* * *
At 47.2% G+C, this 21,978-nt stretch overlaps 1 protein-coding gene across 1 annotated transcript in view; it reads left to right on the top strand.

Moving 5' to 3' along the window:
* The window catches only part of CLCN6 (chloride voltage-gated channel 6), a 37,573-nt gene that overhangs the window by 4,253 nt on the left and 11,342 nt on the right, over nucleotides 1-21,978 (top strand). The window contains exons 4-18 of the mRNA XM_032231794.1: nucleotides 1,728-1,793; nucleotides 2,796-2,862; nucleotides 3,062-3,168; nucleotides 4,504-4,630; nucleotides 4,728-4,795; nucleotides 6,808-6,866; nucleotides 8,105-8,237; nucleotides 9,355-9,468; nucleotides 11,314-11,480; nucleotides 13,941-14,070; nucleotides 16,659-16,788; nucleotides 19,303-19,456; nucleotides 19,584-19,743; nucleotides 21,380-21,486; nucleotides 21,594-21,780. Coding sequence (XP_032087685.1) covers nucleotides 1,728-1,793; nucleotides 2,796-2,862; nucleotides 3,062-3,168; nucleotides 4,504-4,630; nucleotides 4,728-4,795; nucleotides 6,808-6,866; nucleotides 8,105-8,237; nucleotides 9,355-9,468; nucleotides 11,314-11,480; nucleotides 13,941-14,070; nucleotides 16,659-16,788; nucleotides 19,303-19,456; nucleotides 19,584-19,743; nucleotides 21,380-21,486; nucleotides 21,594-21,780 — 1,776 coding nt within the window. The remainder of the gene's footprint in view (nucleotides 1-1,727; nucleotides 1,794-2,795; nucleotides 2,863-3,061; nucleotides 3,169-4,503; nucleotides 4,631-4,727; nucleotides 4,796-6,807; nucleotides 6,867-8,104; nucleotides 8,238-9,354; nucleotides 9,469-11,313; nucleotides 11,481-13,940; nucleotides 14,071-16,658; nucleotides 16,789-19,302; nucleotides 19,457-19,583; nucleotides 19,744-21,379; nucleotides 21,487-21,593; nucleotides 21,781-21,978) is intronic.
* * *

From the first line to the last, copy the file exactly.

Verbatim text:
At 47.2% G+C, this 21,978-nt stretch overlaps 1 protein-coding gene across 1 annotated transcript in view; it reads left to right on the top strand.

Moving 5' to 3' along the window:
* The window catches only part of CLCN6 (chloride voltage-gated channel 6), a 37,573-nt gene that overhangs the window by 4,253 nt on the left and 11,342 nt on the right, over nucleotides 1-21,978 (top strand). The window contains exons 4-18 of the mRNA XM_032231794.1: nucleotides 1,728-1,793; nucleotides 2,796-2,862; nucleotides 3,062-3,168; nucleotides 4,504-4,630; nucleotides 4,728-4,795; nucleotides 6,808-6,866; nucleotides 8,105-8,237; nucleotides 9,355-9,468; nucleotides 11,314-11,480; nucleotides 13,941-14,070; nucleotides 16,659-16,788; nucleotides 19,303-19,456; nucleotides 19,584-19,743; nucleotides 21,380-21,486; nucleotides 21,594-21,780. Coding sequence (XP_032087685.1) covers nucleotides 1,728-1,793; nucleotides 2,796-2,862; nucleotides 3,062-3,168; nucleotides 4,504-4,630; nucleotides 4,728-4,795; nucleotides 6,808-6,866; nucleotides 8,105-8,237; nucleotides 9,355-9,468; nucleotides 11,314-11,480; nucleotides 13,941-14,070; nucleotides 16,659-16,788; nucleotides 19,303-19,456; nucleotides 19,584-19,743; nucleotides 21,380-21,486; nucleotides 21,594-21,780 — 1,776 coding nt within the window. The remainder of the gene's footprint in view (nucleotides 1-1,727; nucleotides 1,794-2,795; nucleotides 2,863-3,061; nucleotides 3,169-4,503; nucleotides 4,631-4,727; nucleotides 4,796-6,807; nucleotides 6,867-8,104; nucleotides 8,238-9,354; nucleotides 9,469-11,313; nucleotides 11,481-13,940; nucleotides 14,071-16,658; nucleotides 16,789-19,302; nucleotides 19,457-19,583; nucleotides 19,744-21,379; nucleotides 21,487-21,593; nucleotides 21,781-21,978) is intronic.